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MARCH 2014

CONTENTS • TDA Smiles Foundation Healthy Smiles Golf Classic

• DENPAC • President’s Statement • Meet the Staff - Billy Callis, TDA Smiles Foundation

• Member Spotlight


The Annual Session of the Texas Dental Association May 1-4, 2014 • San Antonio, TX

dentistry doesn’t stand still… Our profession is constantly evolving to better meet the needs of both patients and practitioners. The TDA continues to support the growing demand of continuing education to keep our members informed on the latest scientific research, tools, techniques, and business practices.

• TDA Perks


- Rene Rosas, DDS

• TSBDE Rule Update

March Texas Dental Journal 2013 Financial Report, 2015 Proposed Budget

Whether your goal is to meet state licensure requirements, add a new treatment option, or expand your practice, the TEXAS Meeting has a continuing education program that supports the entire team. Join us in San Antonio, May 1-4, 2014, for the 144th Annual Session of the Texas Dental Association, The TEXAS Meeting. REGISTER TODAY — Avoid additional onsite fees and receive your materials in advance, by registering before April 3, 2014. Hands-on workshops have limited space, so secure your seat today! HOTEL RESERVATIONS — We are excited to partner with the Grand Hyatt San Antonio as the TDA Headquarters Hotel, conveniently located adjacent to the convention center. Take advantage of TDA special hotel rates at some of the most beautiful hotels in downtown San Antonio. Don’t delay booking your hotel room, the April 9, 2014, deadline is quickly approaching. ONE-STOP SHOPPING — The 2014 exhibit hall promises to be the biggest and best ever. Take advantage of special pricing on the latest supplies and services to enhance your practice, and receive 1 hour of CE credit when you visit the exhibit hall. We look forward to seeing you in San Antonio!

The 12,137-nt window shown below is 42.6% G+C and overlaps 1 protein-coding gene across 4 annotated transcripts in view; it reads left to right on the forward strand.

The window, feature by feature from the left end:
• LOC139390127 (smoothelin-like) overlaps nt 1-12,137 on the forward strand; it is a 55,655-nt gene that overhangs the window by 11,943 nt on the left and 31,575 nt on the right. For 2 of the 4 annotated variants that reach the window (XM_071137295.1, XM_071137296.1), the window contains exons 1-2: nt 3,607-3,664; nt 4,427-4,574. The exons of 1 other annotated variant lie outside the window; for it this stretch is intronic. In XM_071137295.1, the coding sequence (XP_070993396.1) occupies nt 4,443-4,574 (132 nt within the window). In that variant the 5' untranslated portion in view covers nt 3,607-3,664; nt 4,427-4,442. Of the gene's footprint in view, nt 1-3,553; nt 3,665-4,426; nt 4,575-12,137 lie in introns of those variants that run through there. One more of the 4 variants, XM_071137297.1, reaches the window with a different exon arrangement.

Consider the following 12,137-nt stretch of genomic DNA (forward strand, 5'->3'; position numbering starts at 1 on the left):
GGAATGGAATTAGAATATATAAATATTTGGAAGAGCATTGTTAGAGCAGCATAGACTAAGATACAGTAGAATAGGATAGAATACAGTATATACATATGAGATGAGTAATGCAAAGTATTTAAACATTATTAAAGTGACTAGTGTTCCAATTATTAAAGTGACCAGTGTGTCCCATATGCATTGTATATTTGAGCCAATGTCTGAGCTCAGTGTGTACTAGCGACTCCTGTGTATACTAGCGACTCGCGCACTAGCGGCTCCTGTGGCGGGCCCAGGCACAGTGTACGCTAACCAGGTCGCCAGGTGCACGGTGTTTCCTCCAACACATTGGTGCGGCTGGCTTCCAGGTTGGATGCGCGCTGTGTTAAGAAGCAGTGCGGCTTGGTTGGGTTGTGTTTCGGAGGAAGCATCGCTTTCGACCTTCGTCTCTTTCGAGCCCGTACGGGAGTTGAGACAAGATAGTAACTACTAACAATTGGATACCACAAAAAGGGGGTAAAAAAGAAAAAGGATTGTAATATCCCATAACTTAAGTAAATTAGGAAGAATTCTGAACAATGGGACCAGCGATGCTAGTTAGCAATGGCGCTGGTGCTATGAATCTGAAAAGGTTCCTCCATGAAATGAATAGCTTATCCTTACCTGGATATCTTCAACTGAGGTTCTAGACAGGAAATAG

Around the State April 4-5 Board of Directors Austin

Please visit to register and book your hotel accommodations. The TEXAS Meeting I MAY 1-4, 2014 I Henry B. Gonzalez Convention Center I San Antonio, TX

TSBDE Rules for Relocating Offices

May 1-4 TDA Annual Session San Antonio

Q: I am going to relocate my office in the next few months. Which TSBDE guidelines do I need to follow as far as sending notifications to all of my patients?

May 9 Texas State Board of Dental Examiners Austin

A: The Texas Dental Board rule relating to patient abandonment provides that a dentist shall not abandon a dental patient without reasonable cause (22 Texas Administrative Code § 108.5). While presumably a dentist who is relocating does not intend to discontinue treatment of current patients, to ensure that patients are able to continue treatment with the dentist after the relocation, the dentist should notify all current patients of the relocation. In order to comply with the patient abandonment rule when relocating an office, a dentist should give any patient who is currently being treated by the dentist written notice of the relocation a reasonable time before the relocation occurs. The notice should include the effective date of the relocation, the new address, and the new phone number (if applicable). The notice should be either hand-delivered to the patient or sent certified mail, with the dentist retaining a copy of the notice in the patient’s file along with proof of service.

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A relocating dentist should also remember that the Dental Practice Act requires a dentist to notify the Board of any change of address of the person’s place of business, any change of employer, and a change of mailing address. This notification must be made not later than the 60th day after the date the change occurs (Texas Occupations Code § 256.105; 22 Texas Administrative Code § 108.10). A change of address form is available on the TSBDE website ( A relocating dentist should also be aware that Board rule requires that a dental practice website contain office addresses and contact information (22 Texas Administrative Code § 108.59), so website information should be updated upon relocation. If a dentist is relocating a practice and entering into a written transfer of records or a written agreement for the maintenance of records, the dentist should review the rule relating to recordkeeping (22 Texas Administrative Code § 108.8).